Large wage gap in city harms black women: Report

The wage gap for black women working full-time will cost them up to $1.2 million in earnings in a 40-year career, according to a report from City Comptroller Scott Stringer’s office.
Photo by Michael Shain
By Naeisha Rose

City Comptroller Scott Stringer released a report last week on Black Women’s Equal Pay Day and revealed that the wage gap for this group compared to better paid white men in 2016 was the highest in the country.

According to the report released Aug. 5, black women working full-time lose over $1.2 million in earnings on average over a 40-year career.

The report, titled “Inside the Gender Wage Gap, Part I: Earnings of Black Women in New York City,” said black women working full time in the city made 57 cents for every dollar of a white, non-Hispanic man, which amounted to $32,000 on average.

The wage gap for black women in the city was larger than black women in the state and the United States, according to the report. In the city the wage gap was 43 cents, while in New York state the wage gap was 34 cents and nationwide it was 37 cents.

Black women would have to work an additional 30 years to attain the same earnings as their white male counterparts to close the $1,274,000 earnings gap, the report found.

The report also looked at the poverty levels of black women in 2016 and their educational attainment between 2010 and 2016.

Queens (14.2 percent) had the smallest poverty rate for black women and Manhattan (31.1 percent) had the largest, while the Bronx (27.9 percent), Staten Island (27.1 percent) and Brooklyn (23 percent) fell in between.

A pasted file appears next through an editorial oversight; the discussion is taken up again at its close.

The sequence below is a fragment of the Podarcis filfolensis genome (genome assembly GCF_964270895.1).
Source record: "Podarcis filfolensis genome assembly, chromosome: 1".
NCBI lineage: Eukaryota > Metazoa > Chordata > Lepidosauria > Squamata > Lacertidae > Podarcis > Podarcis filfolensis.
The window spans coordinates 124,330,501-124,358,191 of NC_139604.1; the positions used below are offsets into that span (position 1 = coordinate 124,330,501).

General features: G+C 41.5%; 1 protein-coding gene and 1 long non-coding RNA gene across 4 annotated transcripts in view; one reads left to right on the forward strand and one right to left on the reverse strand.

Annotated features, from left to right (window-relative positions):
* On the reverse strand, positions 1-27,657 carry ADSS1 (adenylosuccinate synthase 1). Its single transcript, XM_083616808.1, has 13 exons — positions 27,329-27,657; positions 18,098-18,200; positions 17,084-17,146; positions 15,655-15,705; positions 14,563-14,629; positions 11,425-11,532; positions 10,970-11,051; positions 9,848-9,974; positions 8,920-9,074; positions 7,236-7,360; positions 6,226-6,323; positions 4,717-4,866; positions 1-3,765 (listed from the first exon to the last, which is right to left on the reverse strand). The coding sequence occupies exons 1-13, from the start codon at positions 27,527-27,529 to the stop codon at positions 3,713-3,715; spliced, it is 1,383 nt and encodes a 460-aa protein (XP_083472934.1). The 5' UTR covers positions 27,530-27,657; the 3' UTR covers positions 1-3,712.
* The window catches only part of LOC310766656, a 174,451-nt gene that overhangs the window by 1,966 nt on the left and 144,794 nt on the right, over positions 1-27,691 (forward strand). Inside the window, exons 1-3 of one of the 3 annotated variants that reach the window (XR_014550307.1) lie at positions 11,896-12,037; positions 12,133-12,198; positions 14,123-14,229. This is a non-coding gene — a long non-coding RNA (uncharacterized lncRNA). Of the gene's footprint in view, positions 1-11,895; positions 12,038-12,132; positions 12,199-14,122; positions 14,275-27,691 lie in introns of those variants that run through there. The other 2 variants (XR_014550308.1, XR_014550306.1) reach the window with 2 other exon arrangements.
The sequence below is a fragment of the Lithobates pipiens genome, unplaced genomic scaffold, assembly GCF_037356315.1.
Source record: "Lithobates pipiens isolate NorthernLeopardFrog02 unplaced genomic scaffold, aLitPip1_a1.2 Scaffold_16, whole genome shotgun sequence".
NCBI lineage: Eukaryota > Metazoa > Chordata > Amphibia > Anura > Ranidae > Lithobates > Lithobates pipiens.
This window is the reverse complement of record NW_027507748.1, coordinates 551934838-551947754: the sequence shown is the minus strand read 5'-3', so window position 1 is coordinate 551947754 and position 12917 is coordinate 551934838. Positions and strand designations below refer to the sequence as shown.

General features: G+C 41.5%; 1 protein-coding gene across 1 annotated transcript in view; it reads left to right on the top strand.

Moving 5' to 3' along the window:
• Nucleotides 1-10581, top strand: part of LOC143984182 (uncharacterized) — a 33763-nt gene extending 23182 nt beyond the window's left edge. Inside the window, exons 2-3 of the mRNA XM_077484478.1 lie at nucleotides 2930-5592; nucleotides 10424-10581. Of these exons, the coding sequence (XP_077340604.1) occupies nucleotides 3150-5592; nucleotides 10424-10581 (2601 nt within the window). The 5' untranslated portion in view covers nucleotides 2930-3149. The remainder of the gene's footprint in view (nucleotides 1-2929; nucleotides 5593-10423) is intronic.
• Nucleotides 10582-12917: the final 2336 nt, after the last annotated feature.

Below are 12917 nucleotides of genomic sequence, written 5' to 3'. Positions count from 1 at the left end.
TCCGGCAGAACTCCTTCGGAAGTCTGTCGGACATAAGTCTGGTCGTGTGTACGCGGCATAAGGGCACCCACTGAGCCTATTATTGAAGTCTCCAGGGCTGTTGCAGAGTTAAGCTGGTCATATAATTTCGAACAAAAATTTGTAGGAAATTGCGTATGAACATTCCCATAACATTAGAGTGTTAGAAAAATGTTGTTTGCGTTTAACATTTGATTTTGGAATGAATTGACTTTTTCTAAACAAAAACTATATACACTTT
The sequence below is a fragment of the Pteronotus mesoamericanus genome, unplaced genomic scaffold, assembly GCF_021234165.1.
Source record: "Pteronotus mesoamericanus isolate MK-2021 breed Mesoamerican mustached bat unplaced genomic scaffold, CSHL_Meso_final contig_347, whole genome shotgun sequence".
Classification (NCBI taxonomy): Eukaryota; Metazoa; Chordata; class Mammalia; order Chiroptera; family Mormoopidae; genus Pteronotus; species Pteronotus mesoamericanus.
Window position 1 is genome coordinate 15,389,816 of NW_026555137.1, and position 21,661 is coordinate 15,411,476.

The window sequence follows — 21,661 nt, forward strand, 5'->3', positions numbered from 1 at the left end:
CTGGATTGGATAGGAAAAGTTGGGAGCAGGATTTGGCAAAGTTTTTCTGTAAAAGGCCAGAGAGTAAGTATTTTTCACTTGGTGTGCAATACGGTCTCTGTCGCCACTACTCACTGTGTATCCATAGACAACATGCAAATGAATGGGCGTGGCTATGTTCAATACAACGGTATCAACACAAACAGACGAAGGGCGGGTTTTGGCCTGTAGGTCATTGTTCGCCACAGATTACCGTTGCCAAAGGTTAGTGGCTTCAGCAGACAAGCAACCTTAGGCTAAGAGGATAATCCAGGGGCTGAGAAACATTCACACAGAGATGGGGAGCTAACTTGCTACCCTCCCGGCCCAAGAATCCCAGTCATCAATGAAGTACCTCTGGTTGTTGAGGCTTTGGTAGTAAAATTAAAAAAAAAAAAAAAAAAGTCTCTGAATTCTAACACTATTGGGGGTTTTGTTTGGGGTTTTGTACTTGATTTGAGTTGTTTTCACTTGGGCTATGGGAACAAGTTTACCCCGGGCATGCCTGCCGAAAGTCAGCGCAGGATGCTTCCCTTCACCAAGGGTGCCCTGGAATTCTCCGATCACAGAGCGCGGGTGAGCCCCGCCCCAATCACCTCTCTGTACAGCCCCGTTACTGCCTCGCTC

In 2016, 23.4 percent of black women and girls in the city lived in poverty, compared to 11.3 percent for white men and boys, and nearly twice the rate among white women and girls (12.8 percent).

Between 2010 and 2016, black women outpaced (14.5 percent) other women (10.9 percent) across racial and ethnic groups in attaining a bachelor’s and graduate degrees, as well as white men (9 percent).

Despite these higher college completion rates, the unemployment rate for black women was 11.4 percent in 2016, compared to 5.6 percent for white men. They obtained fewer jobs in management business, science, and arts occupations; sales and office occupations; natural resources, construction and maintenance occupations; and production, transportation, and material moving occupations.

The only sector where black women had more jobs compared to white men were in service.

The comptroller’s analysis of the wage gap for black women depicted it as hurting the economic security of black women, their families and the city.

The wage gap penalizes black women every year.

They lose around 20 months of child care for an infant, almost three-years’ worth of food for a family of four, nearly two-years’ worth of rent, which is the equivalent of more than a one-quarter down payment on a home, or a new car and the equivalent of 22 years worth of monthly MetroCards the wage gap for one year. Full-time four-year tuition at a CUNY institution is another loss for black women.

The report estimates that if the wage gap were closed, more than 350,000 black women working full-time in New York City would have collectively contributed around $11.2 billion to the local economy.

“In a city like New York that touts its progressive ideals, it is an outrage that black women in 2018 are still denied economic equality,” said Stringer. “As a city we’re failing to level the playing field for black women and denying them the opportunity to buy their own home, pursue more education, or have economic security.”

Reach reporter Naeisha Rose by e-mail at nrose@cnglocal.com or by phone at (718) 260–4573.

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